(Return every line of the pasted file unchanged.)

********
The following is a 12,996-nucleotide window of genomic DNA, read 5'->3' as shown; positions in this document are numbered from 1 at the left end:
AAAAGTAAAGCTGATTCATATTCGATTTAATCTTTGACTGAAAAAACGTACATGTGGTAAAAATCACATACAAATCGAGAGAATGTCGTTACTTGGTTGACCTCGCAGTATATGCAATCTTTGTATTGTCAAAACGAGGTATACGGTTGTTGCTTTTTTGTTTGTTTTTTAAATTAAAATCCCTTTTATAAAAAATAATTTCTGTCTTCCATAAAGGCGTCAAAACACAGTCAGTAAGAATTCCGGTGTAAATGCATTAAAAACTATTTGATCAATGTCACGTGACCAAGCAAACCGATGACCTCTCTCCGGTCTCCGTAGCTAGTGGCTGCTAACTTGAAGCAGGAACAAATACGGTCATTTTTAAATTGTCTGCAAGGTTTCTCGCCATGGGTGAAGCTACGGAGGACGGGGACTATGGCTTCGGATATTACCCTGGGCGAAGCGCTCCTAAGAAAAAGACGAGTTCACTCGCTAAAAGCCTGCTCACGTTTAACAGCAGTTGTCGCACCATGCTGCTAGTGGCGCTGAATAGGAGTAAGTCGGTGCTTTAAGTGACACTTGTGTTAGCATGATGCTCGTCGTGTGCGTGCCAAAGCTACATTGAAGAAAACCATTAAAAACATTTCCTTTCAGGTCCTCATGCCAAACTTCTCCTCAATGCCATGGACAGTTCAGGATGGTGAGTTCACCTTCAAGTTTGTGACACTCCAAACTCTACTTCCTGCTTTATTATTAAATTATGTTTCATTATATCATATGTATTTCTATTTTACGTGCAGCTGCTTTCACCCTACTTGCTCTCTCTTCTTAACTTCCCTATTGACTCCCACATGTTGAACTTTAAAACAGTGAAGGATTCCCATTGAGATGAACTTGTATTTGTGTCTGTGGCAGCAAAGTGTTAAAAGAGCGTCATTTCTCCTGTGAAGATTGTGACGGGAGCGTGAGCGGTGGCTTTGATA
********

The following is a 12,996-nucleotide window of genomic DNA, read 5'->3' as shown; positions in this document are numbered from 1 at the left end:
AAAAGTAAAGCTGATTCATATTCGATTTAATCTTTGACTGAAAAAACGTACATGTGGTAAAAATCACATACAAATCGAGAGAATGTCGTTACTTGGTTGACCTCGCAGTATATGCAATCTTTGTATTGTCAAAACGAGGTATACGGTTGTTGCTTTTTTGTTTGTTTTTTAAATTAAAATCCCTTTTATAAAAAATAATTTCTGTCTTCCATAAAGGCGTCAAAACACAGTCAGTAAGAATTCCGGTGTAAATGCATTAAAAACTATTTGATCAATGTCACGTGACCAAGCAAACCGATGACCTCTCTCCGGTCTCCGTAGCTAGTGGCTGCTAACTTGAAGCAGGAACAAATACGGTCATTTTTAAATTGTCTGCAAGGTTTCTCGCCATGGGTGAAGCTACGGAGGACGGGGACTATGGCTTCGGATATTACCCTGGGCGAAGCGCTCCTAAGAAAAAGACGAGTTCACTCGCTAAAAGCCTGCTCACGTTTAACAGCAGTTGTCGCACCATGCTGCTAGTGGCGCTGAATAGGAGTAAGTCGGTGCTTTAAGTGACACTTGTGTTAGCATGATGCTCGTCGTGTGCGTGCCAAAGCTACATTGAAGAAAACCATTAAAAACATTTCCTTTCAGGTCCTCATGCCAAACTTCTCCTCAATGCCATGGACAGTTCAGGATGGTGAGTTCACCTTCAAGTTTGTGACACTCCAAACTCTACTTCCTGCTTTATTATTAAATTATGTTTCATTATATCATATGTATTTCTATTTTACGTGCAGCTGCTTTCACCCTACTTGCTCTCTCTTCTTAACTTCCCTATTGACTCCCACATGTTGAACTTTAAAACAGTGAAGGATTCCCATTGAGATGAACTTGTATTTGTGTCTGTGGCAGCAAAGTGTTAAAAGAGCGTCATTTCTCCTGTGAAGATTGTGACGGGAGCGTGAGCGGTGGCTTTGATA